How to Plan a Retirement Party

Retirement party

Planning for a retirement party is no different than planning a birthday or anniversary party.  However, if you are planning it for your boss, worrying about making it perfect – thus making a good impression on the next boss or your co-workers – can be daunting. But whether you're preparing the gala for a boss, co-worker, or someone in your family, preparations are basically the same.  If it's a surprise party, you will need to coordinate dates with the family of the retiree and have them make sure the person will be available for the party.  The family can come up with a convincing excuse for the retiree to be going out.

Arrangements for the party should begin six months before the retirement if the retiree gives that much notice.  If not, as soon as you find out he/she is retiring, begin making plans.  Sometimes a person announces his retirement a few weeks before the actual event takes place.  In that case, the party will have to be given after he or she retires, unless it's for a small gathering and phone-call invitations can be made.

If the party is for a married coworker, check with his/her spouse for available calendar dates and a list of friends and relatives that should be invited.  If it's for a relative, check with his/her closest co-workers for a list of employees to be invited.  If it's for a boss, everyone in his/her department should also be invited, as well as his/her superiors.  At a small company, with less than 100 people, the entire company roster should be invited.

For a large crowd, reserve a large room in a restaurant or book a banquet hall at a party house or recreation facility.  The guest list will decide how large a room will need to be reserved.

Menu planning will have to accommodate the many tastes and health problems common to older people.  Remember, many of the guests will be over fifty, and if parents, aunts or uncles of the retiree are still alive, they will be over seventy.  Pizza and wings may be okay for some folks, but not all of them.  Also, many people in the fifty-plus age bracket are on diets of one form or another.  Include salads and healthy foods in the menu lineup, so that everyone will be able to have something that's allowed on their diet.  Think, too, of the person's grandchildren or great-grandchildren– there should be food and drink for the younger crowd also.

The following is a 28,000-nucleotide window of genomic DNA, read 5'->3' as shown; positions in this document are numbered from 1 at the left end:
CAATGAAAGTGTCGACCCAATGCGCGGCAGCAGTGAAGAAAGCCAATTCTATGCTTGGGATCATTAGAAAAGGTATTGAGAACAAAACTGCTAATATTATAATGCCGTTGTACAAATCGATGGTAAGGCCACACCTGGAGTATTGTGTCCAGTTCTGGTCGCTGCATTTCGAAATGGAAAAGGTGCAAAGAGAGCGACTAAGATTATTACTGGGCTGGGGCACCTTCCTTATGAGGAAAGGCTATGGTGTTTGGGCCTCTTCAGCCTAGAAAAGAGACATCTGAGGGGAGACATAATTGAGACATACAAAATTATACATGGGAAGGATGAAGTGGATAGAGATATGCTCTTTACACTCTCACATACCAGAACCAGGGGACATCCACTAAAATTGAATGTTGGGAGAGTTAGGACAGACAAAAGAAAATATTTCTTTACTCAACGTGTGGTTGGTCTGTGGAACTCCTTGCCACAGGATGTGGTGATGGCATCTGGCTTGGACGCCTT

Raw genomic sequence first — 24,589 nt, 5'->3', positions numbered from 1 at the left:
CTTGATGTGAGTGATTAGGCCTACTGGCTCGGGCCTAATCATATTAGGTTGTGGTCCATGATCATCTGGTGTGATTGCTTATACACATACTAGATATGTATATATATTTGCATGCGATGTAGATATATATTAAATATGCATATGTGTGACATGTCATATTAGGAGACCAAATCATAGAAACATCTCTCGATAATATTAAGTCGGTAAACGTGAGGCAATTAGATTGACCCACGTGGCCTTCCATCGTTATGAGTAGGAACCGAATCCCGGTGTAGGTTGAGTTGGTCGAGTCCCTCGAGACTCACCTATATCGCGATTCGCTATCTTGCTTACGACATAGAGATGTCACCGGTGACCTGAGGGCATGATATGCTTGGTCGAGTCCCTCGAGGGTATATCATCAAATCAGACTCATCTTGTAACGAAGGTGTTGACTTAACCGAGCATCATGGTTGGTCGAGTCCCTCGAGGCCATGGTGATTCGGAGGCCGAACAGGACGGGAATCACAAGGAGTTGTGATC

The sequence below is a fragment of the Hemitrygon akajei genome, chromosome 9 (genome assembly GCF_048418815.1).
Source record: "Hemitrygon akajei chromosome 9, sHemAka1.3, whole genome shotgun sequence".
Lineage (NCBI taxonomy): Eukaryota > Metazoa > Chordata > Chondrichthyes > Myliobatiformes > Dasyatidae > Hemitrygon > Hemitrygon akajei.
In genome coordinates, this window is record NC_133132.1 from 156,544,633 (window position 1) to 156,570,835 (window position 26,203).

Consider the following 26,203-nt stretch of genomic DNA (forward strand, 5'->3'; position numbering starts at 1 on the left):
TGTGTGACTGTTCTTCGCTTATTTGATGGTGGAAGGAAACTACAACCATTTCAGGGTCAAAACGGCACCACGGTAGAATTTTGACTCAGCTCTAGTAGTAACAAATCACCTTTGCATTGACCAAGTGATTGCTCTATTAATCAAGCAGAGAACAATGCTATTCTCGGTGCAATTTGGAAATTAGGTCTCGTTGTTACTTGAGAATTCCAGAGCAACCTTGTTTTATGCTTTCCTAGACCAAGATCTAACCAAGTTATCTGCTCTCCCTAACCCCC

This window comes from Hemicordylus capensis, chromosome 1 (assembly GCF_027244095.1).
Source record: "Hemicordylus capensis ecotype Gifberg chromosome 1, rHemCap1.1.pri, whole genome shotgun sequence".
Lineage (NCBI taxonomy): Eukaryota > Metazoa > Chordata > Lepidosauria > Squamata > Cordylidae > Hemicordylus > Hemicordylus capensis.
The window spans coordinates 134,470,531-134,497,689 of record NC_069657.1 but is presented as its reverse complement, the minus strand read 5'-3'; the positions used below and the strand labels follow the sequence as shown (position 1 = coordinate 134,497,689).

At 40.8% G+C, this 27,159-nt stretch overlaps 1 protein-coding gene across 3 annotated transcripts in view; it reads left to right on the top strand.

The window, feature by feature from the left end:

Because it's a retirement party, you will need to provide guest speakers for entertainment.  If it is a humorous theme, you might want to plan it as a "roast," with friends, family and co-workers giving an insulting speech for humorous purposes.  If the person is retiring for health reasons, you will want to honor that person with respect and dignity, because he/she is retiring from need, not want.  One person should be assigned as master of ceremonies to introduce the other speakers, introduce the retiree, and be the one to present gifts.

Mail out invitations about a month to six weeks before the party, requesting immediate RSVP's so you can plan for the number of guests.  Do you want them to bring retirement gifts individually or do you plan to collect money to buy the guest of honor one large gift or several small ones?  Or maybe you will just give cash.  Mention on the invitation what you plan to do.  People don't mind donating money if they know what it's being used for.

Supply a map.  It is unlikely that any of the retiree's friends or relatives are unfamiliar with the celebrant's home town, but it could happen if the retiree traveled for his employer and has met folks from long distances.  If the job firm has offices in different locations, people from those locations that have worked closely with the retiree will be invited. If attendees are coming from out of town you must help them find accommodations, and make sure to include a map of the area in their invitation.

Order a special retirement cake.  A cake always seems to make any party complete -  and a personalized one, congratulating the person on a job well done, will be the grand finale.

Supply a guest book, and have it situated near the entrance to the party so that anyone coming in will see it and sign their name.  Don't forget to give it to the retiree when the party ends.

Arrange to have someone take pictures of the occasion, and after the party is over, have the pictures developed and put them in an album for a final gift for the retiree.

If the party is a surprise, make arrangements to have several people standing in strategic spots, holding their cameras and ready to shoot when the guest of honor walks into the room and sees the crowd.  You'll want to register his surprise on film.  Also, if the person receives gag gifts, photos of these can create priceless memories.  You'll want to register the retiree's expression when all gifts are presented.

Before hiring a band or disk jockey, check with the retiree's family to see what type of music they would like to hear.  Don't dismiss rock and roll – many of today's retirees are Baby Boomers and they grew up with Elvis and the Beatles.

Table decorations are not as important for a retirement party as they are for birthdays, weddings or anniversaries.  If the party is formal, a bud vase with a single flower would be appropriate.  If it's a humorous roast, streamers, noise-makers or brightly colored confetti would be fun.

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